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The United Rotorcraft you see today was created in 2011 when Air Methods bought United Rotorcraft Solutions and merged that company with its own well-respected Products Division.
The new entity gained the United Rotorcraft name and the combined strengths of two broadly capable aircraft experts. In some ways, though, that merger may have covered up the long and successful history of Air Methods’ Products Division.
However, with operators like the California Department of Forestry and Fire Protection (Cal Fire) and Los Angeles County Fire Department (LACoFD) having recently awarded major completion contracts to United Rotorcraft, that history has gained new recognition. And, its current strengths are shining even brighter.
Vertically integrated foundation
Air Methods’ Products Division started making a name for itself in multi-mission military and civilian solutions shortly after it was formed. In the mid-1990s, it began working with the United States Army, designing and providing medical mission capabilities for Sikorsky Black Hawk helicopters and Stryker ground vehicles.
“The kits we provided expanded the multi-mission capabilities of both these vehicles,” said Bob Brodin, director of government programs.
The late 1990s and early 2000s saw growth and recognition on the civilian side of the helicopter industry. In particular, it won a major contract from LACoFD to turn three Sikorsky Black Hawks into multi-mission
Since that time, United Rotorcraft has continued to expand its capabilities. Now, it possesses a level of vertical integration that allows it to be a comprehensive single solution for customers who previously had to utilize multiple suppliers to get everything they needed.
“A good example of that comes from our partnership with BAE Systems,” said Brodin. “Before we started working with them on the new medevac interiors for their armored ground vehicles, we had them in to talk to Air Methods’ CEO. The BAE reps told him they looked at numerous companies, but when they discovered United Rotorcraft’s capabilities, they knew they could get everything they needed–the design, engineering, qualification, manufacturing and product support–from us, instead of the four different companies they were looking at.”
Even with all of its extensive capabilities, what United Rotorcraft sees as its biggest differentiator is that it listens to its customers.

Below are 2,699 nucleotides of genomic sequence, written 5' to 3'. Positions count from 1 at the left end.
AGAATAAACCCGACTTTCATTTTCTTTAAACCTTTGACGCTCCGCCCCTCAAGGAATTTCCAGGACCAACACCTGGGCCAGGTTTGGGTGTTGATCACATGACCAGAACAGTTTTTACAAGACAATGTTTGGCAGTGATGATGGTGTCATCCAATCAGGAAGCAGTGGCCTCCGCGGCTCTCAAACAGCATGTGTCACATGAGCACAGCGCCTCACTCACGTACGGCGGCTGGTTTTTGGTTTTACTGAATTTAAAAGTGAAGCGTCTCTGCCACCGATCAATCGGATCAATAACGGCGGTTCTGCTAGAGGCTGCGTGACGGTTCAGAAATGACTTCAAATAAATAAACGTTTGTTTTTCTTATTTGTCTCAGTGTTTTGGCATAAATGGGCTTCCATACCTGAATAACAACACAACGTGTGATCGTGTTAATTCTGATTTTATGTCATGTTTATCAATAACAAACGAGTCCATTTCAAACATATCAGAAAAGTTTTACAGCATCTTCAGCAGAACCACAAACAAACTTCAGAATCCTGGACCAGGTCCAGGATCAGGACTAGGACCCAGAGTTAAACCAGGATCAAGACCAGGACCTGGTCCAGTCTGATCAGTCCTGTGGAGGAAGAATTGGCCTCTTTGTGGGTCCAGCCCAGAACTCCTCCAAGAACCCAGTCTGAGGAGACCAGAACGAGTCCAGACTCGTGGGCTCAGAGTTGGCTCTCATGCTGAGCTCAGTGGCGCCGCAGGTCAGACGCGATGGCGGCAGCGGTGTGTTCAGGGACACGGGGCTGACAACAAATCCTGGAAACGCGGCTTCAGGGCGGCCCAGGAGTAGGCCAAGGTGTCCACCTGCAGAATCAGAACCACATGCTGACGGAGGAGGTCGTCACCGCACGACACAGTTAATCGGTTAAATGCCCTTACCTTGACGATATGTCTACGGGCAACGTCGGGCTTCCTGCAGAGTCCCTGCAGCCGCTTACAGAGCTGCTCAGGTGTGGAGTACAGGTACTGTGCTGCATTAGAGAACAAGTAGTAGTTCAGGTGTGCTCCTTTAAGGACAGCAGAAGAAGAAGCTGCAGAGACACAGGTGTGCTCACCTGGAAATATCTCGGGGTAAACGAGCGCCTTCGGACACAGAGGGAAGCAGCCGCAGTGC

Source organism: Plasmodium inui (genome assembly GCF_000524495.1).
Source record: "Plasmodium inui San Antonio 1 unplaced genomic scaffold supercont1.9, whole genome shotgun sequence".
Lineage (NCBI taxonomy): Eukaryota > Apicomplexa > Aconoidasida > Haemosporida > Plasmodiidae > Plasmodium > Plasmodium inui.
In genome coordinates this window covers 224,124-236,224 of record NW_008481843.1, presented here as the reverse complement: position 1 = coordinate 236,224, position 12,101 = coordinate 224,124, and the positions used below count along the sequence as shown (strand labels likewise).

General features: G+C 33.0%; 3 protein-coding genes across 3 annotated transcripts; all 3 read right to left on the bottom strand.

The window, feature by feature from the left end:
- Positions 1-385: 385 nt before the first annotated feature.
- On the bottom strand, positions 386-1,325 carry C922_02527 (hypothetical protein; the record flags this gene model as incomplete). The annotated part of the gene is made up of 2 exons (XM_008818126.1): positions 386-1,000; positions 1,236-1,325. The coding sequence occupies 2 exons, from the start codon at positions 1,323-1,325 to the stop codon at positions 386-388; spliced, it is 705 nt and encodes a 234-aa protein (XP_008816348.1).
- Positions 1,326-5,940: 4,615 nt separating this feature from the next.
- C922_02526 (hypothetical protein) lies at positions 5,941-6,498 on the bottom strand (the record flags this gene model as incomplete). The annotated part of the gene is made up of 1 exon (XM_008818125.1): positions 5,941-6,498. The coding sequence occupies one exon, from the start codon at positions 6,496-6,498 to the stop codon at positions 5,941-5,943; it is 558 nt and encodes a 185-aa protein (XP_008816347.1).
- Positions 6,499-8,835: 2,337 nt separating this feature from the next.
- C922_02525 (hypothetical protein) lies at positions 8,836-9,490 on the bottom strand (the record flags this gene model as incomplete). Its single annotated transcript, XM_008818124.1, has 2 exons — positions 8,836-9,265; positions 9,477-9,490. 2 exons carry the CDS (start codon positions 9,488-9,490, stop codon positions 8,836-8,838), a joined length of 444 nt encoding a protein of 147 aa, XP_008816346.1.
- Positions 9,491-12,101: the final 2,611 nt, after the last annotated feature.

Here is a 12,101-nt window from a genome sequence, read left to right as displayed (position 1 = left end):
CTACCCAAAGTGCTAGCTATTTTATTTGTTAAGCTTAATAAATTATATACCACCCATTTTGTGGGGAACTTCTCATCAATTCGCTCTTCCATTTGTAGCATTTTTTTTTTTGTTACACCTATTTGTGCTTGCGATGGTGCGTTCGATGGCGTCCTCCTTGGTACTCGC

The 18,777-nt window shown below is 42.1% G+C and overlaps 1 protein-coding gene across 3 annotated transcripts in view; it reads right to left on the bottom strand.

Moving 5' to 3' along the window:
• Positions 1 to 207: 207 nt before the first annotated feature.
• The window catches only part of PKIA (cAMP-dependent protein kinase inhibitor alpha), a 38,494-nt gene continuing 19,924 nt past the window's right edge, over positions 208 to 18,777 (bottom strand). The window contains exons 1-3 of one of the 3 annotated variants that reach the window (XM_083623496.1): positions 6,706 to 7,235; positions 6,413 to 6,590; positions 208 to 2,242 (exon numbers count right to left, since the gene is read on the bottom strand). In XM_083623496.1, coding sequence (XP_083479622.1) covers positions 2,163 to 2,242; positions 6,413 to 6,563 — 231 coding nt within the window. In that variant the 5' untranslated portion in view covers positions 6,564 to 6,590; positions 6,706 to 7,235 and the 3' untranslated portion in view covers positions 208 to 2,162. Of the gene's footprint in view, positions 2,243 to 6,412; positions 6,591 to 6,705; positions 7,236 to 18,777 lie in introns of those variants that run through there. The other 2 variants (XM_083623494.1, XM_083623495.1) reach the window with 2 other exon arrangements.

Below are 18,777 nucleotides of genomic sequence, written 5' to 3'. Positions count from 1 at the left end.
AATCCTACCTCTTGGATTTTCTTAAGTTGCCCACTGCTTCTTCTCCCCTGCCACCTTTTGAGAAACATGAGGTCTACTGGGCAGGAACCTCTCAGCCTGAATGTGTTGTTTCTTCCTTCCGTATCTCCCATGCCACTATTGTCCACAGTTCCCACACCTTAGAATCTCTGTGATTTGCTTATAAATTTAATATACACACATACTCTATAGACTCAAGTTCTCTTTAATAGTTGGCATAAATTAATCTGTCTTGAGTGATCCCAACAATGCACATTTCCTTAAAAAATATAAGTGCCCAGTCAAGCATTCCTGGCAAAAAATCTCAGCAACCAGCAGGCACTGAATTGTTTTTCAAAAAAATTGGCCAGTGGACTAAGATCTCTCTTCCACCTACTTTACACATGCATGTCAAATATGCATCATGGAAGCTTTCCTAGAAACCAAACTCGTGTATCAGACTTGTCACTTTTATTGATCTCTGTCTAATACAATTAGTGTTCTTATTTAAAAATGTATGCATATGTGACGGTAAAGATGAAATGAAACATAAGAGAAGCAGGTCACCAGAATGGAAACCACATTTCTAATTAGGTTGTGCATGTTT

“That’s what makes us unique,” said United Rotorcraft president Mike Slattery. “We listen to the customer and give them what they need. We don’t just sell a product, we sell a solution.”
Closely connected to that ability is another key differentiator: its planning process. Said Brodin: “Our teams sit down with each operator and their crews to find out how they want to use their aircraft and where they’ll be flying, so we can determine the equipment and configuration that best suits that operator, even down to the smallest detail that might affect a crew’s safety and aircraft control. Then, we walk them through the whole mission analysis, that leads into engineering and design, product manufacturing, systems integration and modification–all these disciplines we walk through to make sure the end product is a quality system and that we’ve addressed all the human factors concerns.”
It’s a process that has proven itself time and again.
“Take the first Firehawks we did for L.A. County,” said Slattery. “They’re very customized, very unique, but they haven’t required any major upgrades or changes in the 17 years L.A. has had them. Except for very small changes, they’re in the exact same configuration as when we delivered them. That’s rare and was because of the close and effective working relationship we had with them. That’s a testament to our planning process. And, it’s a big reason why they came back to us for their new S-70i Firehawks.”
With more and more municipalities and operators having to justify a helicopter’s expense by utilizing it for multiple missions, United Rotorcraft is well-positioned to continue being the multi-mission provider of choice to operators not just in the United States, but around the world.
“Other state agencies and municipal organizations have expressed an interest in the Firehawk configuration,” said Brodin. “There are also international markets, especially Australia–who are dealing with bigger, longer and more damaging fire seasons–for whom the Firehawk would be an ideal solution.”
Slattery also sees a possibility for the Black Hawk to be used in a number of different market segments.
“Customers may need a border patrol solution, or a science platform solution,” he said. “There are so many different missions that can be fulfilled with the Black Hawk platform.”
And, having outfitted some 500 Army Black Hawks with medevac kits and multi-mission capabilities, there may be no company better suited to bringing a multi-use Black Hawk/Firehawk platform to the commercial/civilian world.
While the Firehawk is definitely a focus going forward, United Rotorcraft’s experience across sectors and aircraft platforms means an array of solutions are possible for any operator.
“We have a wide range of capabilities,” said Slattery. “We’ve gone outside the restraints of a single mission or a single aircraft manufacturer. The key is we’re a one-stop shop. We’re able to manage the whole project. And with completions, the management of every phase and every aspect, is a critical differentiator.”